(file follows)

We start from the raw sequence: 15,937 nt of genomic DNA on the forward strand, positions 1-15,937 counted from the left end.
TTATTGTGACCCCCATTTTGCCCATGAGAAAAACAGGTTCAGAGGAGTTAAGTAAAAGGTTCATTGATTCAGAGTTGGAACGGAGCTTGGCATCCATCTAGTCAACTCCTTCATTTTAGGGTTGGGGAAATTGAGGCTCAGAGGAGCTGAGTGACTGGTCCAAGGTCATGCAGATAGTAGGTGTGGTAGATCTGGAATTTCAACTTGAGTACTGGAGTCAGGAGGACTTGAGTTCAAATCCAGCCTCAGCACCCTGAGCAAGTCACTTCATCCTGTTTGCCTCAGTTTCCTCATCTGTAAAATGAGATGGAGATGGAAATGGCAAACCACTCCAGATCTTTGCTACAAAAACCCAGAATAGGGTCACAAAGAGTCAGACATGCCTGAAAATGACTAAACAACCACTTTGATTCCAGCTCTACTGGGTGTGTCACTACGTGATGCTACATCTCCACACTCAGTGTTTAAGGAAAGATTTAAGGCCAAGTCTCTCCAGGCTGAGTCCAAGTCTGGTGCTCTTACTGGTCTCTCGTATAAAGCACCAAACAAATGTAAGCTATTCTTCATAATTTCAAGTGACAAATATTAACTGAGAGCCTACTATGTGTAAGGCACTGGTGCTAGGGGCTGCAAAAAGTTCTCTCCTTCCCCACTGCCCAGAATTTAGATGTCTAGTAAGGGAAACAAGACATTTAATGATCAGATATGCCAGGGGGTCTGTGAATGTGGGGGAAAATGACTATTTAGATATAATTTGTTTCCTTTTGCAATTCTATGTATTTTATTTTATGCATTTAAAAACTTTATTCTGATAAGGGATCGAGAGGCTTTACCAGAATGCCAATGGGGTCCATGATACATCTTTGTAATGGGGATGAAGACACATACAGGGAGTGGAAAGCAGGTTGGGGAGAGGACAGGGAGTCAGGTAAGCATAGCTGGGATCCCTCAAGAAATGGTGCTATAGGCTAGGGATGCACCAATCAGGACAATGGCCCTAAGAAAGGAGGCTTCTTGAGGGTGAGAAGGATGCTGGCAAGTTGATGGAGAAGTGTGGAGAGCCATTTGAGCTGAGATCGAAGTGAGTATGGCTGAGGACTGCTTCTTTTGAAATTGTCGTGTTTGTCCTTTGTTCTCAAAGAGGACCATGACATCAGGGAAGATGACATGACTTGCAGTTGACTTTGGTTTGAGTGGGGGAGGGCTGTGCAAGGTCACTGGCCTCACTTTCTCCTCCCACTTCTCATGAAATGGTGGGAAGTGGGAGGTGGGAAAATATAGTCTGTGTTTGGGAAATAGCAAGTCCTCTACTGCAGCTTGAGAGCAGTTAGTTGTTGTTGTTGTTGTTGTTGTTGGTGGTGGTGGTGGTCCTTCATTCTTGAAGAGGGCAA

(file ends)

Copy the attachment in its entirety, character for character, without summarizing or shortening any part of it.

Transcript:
We start from the raw sequence: 15,937 nt of genomic DNA on the forward strand, positions 1-15,937 counted from the left end.
TTATTGTGACCCCCATTTTGCCCATGAGAAAAACAGGTTCAGAGGAGTTAAGTAAAAGGTTCATTGATTCAGAGTTGGAACGGAGCTTGGCATCCATCTAGTCAACTCCTTCATTTTAGGGTTGGGGAAATTGAGGCTCAGAGGAGCTGAGTGACTGGTCCAAGGTCATGCAGATAGTAGGTGTGGTAGATCTGGAATTTCAACTTGAGTACTGGAGTCAGGAGGACTTGAGTTCAAATCCAGCCTCAGCACCCTGAGCAAGTCACTTCATCCTGTTTGCCTCAGTTTCCTCATCTGTAAAATGAGATGGAGATGGAAATGGCAAACCACTCCAGATCTTTGCTACAAAAACCCAGAATAGGGTCACAAAGAGTCAGACATGCCTGAAAATGACTAAACAACCACTTTGATTCCAGCTCTACTGGGTGTGTCACTACGTGATGCTACATCTCCACACTCAGTGTTTAAGGAAAGATTTAAGGCCAAGTCTCTCCAGGCTGAGTCCAAGTCTGGTGCTCTTACTGGTCTCTCGTATAAAGCACCAAACAAATGTAAGCTATTCTTCATAATTTCAAGTGACAAATATTAACTGAGAGCCTACTATGTGTAAGGCACTGGTGCTAGGGGCTGCAAAAAGTTCTCTCCTTCCCCACTGCCCAGAATTTAGATGTCTAGTAAGGGAAACAAGACATTTAATGATCAGATATGCCAGGGGGTCTGTGAATGTGGGGGAAAATGACTATTTAGATATAATTTGTTTCCTTTTGCAATTCTATGTATTTTATTTTATGCATTTAAAAACTTTATTCTGATAAGGGATCGAGAGGCTTTACCAGAATGCCAATGGGGTCCATGATACATCTTTGTAATGGGGATGAAGACACATACAGGGAGTGGAAAGCAGGTTGGGGAGAGGACAGGGAGTCAGGTAAGCATAGCTGGGATCCCTCAAGAAATGGTGCTATAGGCTAGGGATGCACCAATCAGGACAATGGCCCTAAGAAAGGAGGCTTCTTGAGGGTGAGAAGGATGCTGGCAAGTTGATGGAGAAGTGTGGAGAGCCATTTGAGCTGAGATCGAAGTGAGTATGGCTGAGGACTGCTTCTTTTGAAATTGTCGTGTTTGTCCTTTGTTCTCAAAGAGGACCATGACATCAGGGAAGATGACATGACTTGCAGTTGACTTTGGTTTGAGTGGGGGAGGGCTGTGCAAGGTCACTGGCCTCACTTTCTCCTCCCACTTCTCATGAAATGGTGGGAAGTGGGAGGTGGGAAAATATAGTCTGTGTTTGGGAAATAGCAAGTCCTCTACTGCAGCTTGAGAGCAGTTAGTTGTTGTTGTTGTTGTTGTTGTTGGTGGTGGTGGTGGTCCTTCATTCTTGAAGAGGGCAA